Litmus is a paid email service provider offering a host of helpful insights and tools related to email marketing
Litmus offers several email services for improved engagement and strategy development, including:
- Campaign development
- Insights and analytics
- Pre-send testing
- Reviews and collaboration
- Design and rendering insight
- Reports on receptiveness of different inbox providers
Litmus is a premium email service for designers, marketers, and agencies.
G-Lock Software offers a 60 day free trial and several different paid email services and products
G-Lock’s Advanced Email Verifier helps clean your email list of invalid or incorrect email addresses.
“List hygiene plays a role in the delivery race. It is important to maintain a clean mailing list and remove bounced, undeliverable emails because a lot of ISP mail servers have been known to block a sender’s email domain for repeatedly sending messages to non-existing email addresses.
If you are getting too many bounces, undeliverables, complainers, and being blocked as a result, Advanced Email Verifier can help when nothing else will.” (Source)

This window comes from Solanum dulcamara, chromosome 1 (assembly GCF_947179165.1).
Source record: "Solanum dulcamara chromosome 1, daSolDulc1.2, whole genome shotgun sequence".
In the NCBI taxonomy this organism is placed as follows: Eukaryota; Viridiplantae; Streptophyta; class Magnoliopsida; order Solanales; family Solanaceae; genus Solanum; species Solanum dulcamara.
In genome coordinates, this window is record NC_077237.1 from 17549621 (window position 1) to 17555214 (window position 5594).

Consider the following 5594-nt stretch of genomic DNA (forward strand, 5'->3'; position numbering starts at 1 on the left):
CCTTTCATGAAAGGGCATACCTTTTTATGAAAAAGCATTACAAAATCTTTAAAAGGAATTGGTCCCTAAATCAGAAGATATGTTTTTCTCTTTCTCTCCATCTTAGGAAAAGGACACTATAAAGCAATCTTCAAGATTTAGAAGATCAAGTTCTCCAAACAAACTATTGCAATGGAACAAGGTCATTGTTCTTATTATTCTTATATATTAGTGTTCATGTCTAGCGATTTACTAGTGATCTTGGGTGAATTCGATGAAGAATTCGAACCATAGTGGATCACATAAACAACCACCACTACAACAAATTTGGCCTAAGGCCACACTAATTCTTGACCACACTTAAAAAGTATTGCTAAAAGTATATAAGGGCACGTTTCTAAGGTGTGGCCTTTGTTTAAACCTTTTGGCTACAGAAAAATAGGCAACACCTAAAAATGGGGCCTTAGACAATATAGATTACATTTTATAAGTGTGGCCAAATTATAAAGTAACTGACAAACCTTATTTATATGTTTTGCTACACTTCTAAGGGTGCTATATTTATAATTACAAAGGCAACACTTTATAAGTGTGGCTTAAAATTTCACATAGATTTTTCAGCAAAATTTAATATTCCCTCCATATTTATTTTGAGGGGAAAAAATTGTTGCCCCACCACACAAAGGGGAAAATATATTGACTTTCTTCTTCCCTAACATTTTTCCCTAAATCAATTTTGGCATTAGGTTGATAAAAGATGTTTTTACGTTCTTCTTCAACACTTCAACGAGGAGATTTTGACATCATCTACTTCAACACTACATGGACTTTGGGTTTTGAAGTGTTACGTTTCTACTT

Conclusion: Why email engagement matters
When it comes to email deliverability, inbox service providers are moving towards a more holistic, data-centric method of evaluating email senders. That means a larger focus than ever on email engagement as a deliverability factor.
As email continues to evolve, so does the data that’s available to us. While these legacy email metrics are still important:
- Spam complaints
- Spam traps
ISPs are now looking to more specific metrics when determining a sender’s deliverability, like:
- Spam rescues
- Domain reputation
- Time spent unopened
- Time spent reading email
These metrics all fall into the category of “email engagement” — and it’s the key to your email program health.
If you’re engaged in your email marketing program and work to improve the emails you’re sending, you’ll see improved results. You’ll see why email engagement matters.